So I watched that remake of Conan the Barbarian the other day. You know, the one starring the guy with the funny last name? I was preparing to write a review but I found the story to be so thoroughly wearisome that it didn't even merit the effort to ridicule it in public. That is saying something as I was never a fan of Arnold Schwarzenegger's muscle-headed original and figured they could only go up...but I guess I underestimated the extravagant incompetence of modern Hollywood. What a waste of time that movie turned out to be.
So, in retrospect, I guess it isn't surprising that I took so well to Wolfhound, a Russian import billed as the "first Slavic fantazy". It was here that I found what was missing from the atrocious Conan: a fantasy movie that was something more than one mindless action sequence after another. Wolfhound has action, yes, but also heart; brawn but also brains.
Wolfhound - full name: Wolfhound from the Grey Hound Clan (Volkodav iz roda Serykh Psov) - is a fantasy movie, based on Mariya Semyonova's novel of the same name, about a hero that bears more than a little passing resemblance to the Conan mythos itself. Indeed, the opening sequence is right out of Conan: a young boy of destiny who is suddenly orphaned when his village is attacked by "the Man-Eater", leaving him as the last of his clan and doomed to a life in the mines as a slave. Fortunately, this copycat-ish introduction, which also borrows more than a little from Lord of the Ring's idyllic Hobbiton for the initial village setting - complete with wistful pipe music, no less - ends quickly and the movie is off on its own direction from there.
After this brief intro, one that seems very tacked on in retrospect, we are reintroduced to Wolfhound, this time as a be-scarred and bedraggled man (played by the perfectly cast Aleksandr Bukharov); one so impoverished that his sole companion in the world is a lame bat that sits contentedly on his soldier. Wolfhound, we quickly learn, is out for revenge and plans on infiltrating the castle of his childhood nemesis, the Man-Eater. It is clear that he knows that this foolhardy quest will likely mean his death as we see him tenderly place his bat friend on a branch and utter a last goodbye. His goodbyes done, Wolfhound is off to seek his destiny.
As you probably surmised, Wolfhound does not meet his end in the castle, but instead has quite the exciting adventure within, both confronting his nemesis and freeing two prisoners from the nefarious lord's dungeon who subsequently become Wolfhound's new BFFs. And from there things only get more interesting as he becomes sucked into a grandiose power play involving a princess in distress, a Darth Vader-like warrior out to free an imprisoned evil Druid goddess, and assorted ruffians determined to pick a fight with our hero just because he is our hero. Good times.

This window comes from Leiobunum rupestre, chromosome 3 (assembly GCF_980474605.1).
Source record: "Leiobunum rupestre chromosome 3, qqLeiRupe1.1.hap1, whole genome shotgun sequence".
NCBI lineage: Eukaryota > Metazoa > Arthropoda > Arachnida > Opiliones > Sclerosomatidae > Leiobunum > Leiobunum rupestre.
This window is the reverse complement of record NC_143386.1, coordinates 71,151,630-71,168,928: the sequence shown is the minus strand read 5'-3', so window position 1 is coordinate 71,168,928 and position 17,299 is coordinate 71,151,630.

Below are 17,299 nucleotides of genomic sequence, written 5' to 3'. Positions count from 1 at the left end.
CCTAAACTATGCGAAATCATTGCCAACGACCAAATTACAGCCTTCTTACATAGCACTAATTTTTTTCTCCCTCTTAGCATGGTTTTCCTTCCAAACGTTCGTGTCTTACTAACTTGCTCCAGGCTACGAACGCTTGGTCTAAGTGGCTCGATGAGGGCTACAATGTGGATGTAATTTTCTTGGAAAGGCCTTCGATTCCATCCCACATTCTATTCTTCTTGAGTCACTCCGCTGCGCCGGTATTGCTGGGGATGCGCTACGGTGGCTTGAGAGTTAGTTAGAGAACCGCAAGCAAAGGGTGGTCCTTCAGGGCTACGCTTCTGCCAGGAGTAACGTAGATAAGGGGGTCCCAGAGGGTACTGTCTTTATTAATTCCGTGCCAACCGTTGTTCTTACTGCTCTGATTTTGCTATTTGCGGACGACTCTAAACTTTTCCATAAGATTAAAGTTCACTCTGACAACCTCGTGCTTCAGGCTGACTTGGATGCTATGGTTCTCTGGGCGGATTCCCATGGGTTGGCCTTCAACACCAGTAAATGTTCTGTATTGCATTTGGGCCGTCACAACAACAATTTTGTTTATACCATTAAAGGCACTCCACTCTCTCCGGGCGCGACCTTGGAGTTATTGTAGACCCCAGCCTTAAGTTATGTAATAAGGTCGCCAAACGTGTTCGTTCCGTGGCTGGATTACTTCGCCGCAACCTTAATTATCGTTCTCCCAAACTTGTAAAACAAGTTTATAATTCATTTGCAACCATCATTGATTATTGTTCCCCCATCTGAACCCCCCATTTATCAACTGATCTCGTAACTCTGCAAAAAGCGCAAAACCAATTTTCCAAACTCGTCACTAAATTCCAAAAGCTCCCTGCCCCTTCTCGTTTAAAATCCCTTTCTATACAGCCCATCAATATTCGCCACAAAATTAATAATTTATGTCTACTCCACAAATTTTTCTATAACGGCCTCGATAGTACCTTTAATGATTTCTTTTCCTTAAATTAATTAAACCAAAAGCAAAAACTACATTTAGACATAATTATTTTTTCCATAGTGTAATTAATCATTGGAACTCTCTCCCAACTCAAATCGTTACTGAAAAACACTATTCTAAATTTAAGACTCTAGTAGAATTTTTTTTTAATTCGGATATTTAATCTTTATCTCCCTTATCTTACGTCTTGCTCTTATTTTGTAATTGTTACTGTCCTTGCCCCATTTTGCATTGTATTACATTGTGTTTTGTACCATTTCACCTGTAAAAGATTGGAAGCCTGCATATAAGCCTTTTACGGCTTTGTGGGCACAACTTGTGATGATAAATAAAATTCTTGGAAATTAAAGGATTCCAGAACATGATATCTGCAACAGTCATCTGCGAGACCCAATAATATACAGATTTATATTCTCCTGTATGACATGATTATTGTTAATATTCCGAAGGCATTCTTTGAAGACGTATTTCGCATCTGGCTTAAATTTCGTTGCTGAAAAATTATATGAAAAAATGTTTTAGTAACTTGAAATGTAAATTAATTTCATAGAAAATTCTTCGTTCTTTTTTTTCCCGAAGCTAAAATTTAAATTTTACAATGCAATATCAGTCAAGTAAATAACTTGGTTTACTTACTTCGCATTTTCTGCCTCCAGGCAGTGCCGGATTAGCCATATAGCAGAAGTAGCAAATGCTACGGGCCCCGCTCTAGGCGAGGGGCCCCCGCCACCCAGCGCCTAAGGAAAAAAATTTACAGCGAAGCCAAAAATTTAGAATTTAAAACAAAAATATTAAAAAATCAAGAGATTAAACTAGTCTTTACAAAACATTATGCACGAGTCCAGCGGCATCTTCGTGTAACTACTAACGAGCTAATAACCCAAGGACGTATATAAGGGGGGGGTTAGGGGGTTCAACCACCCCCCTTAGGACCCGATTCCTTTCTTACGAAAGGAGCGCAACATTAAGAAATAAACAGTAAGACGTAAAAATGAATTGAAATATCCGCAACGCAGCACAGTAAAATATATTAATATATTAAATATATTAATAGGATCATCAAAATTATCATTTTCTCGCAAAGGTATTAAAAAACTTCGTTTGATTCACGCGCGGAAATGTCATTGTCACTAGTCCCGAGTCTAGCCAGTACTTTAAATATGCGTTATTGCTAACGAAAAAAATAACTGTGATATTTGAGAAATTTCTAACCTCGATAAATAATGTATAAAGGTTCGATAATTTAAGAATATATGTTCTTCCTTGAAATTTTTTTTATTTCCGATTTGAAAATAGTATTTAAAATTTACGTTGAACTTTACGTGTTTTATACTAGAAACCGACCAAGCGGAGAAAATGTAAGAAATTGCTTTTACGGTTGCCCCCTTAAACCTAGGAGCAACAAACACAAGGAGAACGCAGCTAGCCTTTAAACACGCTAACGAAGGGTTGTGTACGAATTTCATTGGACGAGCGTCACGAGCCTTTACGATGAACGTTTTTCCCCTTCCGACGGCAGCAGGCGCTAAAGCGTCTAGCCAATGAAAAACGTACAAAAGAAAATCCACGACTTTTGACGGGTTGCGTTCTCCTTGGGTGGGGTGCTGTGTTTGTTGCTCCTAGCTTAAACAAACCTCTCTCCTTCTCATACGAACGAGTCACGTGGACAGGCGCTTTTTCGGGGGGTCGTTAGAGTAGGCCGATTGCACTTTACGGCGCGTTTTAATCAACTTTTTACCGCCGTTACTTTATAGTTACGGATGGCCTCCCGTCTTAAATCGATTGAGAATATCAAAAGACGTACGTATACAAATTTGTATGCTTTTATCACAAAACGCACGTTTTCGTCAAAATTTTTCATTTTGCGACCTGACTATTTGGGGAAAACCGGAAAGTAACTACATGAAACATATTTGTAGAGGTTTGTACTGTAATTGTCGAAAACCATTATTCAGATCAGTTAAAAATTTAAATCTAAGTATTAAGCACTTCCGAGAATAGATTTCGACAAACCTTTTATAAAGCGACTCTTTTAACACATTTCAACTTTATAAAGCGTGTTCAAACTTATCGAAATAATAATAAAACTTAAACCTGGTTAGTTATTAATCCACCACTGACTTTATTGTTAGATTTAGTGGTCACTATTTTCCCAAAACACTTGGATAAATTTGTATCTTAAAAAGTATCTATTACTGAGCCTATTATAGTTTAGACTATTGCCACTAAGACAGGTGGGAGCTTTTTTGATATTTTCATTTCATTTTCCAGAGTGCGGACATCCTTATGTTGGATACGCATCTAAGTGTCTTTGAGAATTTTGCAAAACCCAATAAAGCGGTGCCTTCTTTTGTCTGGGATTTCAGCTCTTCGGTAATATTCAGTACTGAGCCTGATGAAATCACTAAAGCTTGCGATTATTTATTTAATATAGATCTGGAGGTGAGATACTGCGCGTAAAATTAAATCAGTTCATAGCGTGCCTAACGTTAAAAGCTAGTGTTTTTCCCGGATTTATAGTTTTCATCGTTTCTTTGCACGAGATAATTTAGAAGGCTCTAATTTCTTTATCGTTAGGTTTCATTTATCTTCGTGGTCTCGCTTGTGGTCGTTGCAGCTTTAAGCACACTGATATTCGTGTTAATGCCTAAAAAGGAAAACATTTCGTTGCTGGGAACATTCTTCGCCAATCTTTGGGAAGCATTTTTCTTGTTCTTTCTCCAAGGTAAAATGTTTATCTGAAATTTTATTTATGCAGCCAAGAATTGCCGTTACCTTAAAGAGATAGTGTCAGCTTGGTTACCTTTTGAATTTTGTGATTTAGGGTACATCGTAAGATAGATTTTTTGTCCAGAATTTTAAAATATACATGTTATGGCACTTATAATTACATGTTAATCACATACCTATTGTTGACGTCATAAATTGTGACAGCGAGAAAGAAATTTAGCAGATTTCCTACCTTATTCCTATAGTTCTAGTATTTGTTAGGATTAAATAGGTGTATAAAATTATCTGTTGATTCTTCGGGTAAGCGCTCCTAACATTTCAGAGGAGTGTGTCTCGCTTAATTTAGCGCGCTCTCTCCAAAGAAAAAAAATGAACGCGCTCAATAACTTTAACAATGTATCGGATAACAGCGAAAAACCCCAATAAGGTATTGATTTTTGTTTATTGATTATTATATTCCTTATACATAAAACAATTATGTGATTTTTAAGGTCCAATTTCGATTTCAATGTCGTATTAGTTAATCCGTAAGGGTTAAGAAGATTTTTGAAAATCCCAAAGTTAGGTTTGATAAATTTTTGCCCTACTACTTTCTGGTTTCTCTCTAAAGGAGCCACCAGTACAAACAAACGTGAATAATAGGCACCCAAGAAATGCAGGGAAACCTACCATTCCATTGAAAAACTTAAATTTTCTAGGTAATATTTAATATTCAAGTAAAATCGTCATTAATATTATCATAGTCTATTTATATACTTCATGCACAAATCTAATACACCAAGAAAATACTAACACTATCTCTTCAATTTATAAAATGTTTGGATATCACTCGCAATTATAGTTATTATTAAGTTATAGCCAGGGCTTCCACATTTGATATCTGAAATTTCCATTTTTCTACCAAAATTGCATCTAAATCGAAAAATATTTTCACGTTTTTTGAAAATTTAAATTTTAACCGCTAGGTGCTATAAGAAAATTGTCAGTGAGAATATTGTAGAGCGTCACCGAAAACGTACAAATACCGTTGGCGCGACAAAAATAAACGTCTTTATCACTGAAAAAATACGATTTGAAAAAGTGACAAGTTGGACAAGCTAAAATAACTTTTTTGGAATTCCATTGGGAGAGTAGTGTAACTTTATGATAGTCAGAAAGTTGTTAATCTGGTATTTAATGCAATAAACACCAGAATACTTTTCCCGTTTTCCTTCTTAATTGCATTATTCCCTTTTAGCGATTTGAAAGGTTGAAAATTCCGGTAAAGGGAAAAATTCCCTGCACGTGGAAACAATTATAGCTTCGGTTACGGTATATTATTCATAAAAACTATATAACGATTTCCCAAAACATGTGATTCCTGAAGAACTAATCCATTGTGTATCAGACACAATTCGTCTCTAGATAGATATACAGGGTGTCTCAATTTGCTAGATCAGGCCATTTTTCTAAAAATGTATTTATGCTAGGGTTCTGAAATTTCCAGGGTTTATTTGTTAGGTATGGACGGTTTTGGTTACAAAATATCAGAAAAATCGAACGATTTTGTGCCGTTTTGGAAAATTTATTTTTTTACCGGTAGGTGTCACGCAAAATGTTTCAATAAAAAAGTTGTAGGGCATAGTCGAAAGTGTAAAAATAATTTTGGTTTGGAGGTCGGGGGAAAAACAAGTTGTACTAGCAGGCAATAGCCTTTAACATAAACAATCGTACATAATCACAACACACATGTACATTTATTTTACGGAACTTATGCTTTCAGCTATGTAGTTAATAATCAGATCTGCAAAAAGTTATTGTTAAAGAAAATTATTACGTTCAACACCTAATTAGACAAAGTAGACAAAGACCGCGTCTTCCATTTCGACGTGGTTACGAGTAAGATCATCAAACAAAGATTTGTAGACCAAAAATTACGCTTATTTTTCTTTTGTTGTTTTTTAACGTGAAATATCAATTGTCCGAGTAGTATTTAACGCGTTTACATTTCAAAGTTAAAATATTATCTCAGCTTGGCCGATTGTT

I think the thing I liked best about this movie is that Wolfhound is a traditional "good guy" hero. Unlike Hollywood's fascination with anti-heroes (not surprising given the mores of that town) - you know, "heroes" that only are heroic if it suits their self-centered agenda (e.g., Ridley Scott's priest-murdering Balian, or Momoa's rakish Conan) - Wolfhound is an old school hero who is constantly sacrificing his own good for the good of others, in some cases people he just met. I think this charitable nature of Wolfhound is wonderfully realized when he finds himself in Galirad, a cursed village locked in an eternal winter complete with menacing gray clouds that forever hang over the settlement (very effective CGI and cinematography here). There is a wonderful scene where Wolfhound stumbles across an enslaved preacher being mocked by his slavemaster for his religious beliefs. Well, Wolfhound will have none of it and demands that the ridicule come to an end. When the slavemaster sneers and asks what business it is of his, Wolfhound replies "I pray to my gods and try not to offend the gods of others" and challenges the slavemaster to a duel for the preacher's freedom. Not surprisingly, he wins that duel but the slavemaster still will not free the preacher without being paid. Not deterred, he tosses the slavemaster a coin purse containing the reward he had just received for rescuing Galirad's princess (in an earlier battle that was quite entertaining in its own right). Still not satisfied, the slavemaster demands Wolfhound's prized sword. Wolfhound hesitates and lovingly glances at the weapon, but then throws the sword down and makes off with the freed slave in exchange. Clearly miffed, Wolfhound stalks off, but still offers the preacher a meal out of kindness. When the preacher refuses, protesting that he already cannot repay Wolfhound, our (real) hero shrugs his shoulders and walks away...only to suddenly stop and return once more. Carefully counting out the last few coins he has left, Wolfhound gives them to the preacher for a meal, and takes his leave again. Wow.
This theme of charity and concern for others runs throughout the movie, a surprising twist in such a hack-and-slash film. Indeed, early in the film Wolfhound has a vision of the Marian-like character Mother Kendarat. During this vision, Wolfhound asks for help in hunting down another warrior, the Darth Vader-like Zhadoba, but Mother Kendarat refuses and reminds Wolhound that "the world is "ruled by love." Double wow. Again and again Wolfhound, and his growing band of devotees, put themselves on the line for others and often at great cost. Fittingly, that cost is often unexpectedly repaid at later points in the film, proving what goes around, comes around (or Proverbs 12:14, if you prefer). There is a very real moral message at the heart of Wolfhound, one that sets it way above most other films of the genre (Lord of the Rings is the only other exception that comes to mind for me).
Another thing I liked about Wolfhound is the light fantasy setting. Wolfhound reminds me of a good session of Dungeon and Dragons complete with blind mystics, magic powders, mysterious assassins, and powerful warriors that can knock three men down with a single swipe of the sword. Even the dialogue seems to be lifted from your typical RPG, such as when Wolfhound approaches the town blacksmith and is greeted with the standard RPG dialogue of "You want a new scabbard or perhaps some armor?" Skyrim déjà vu!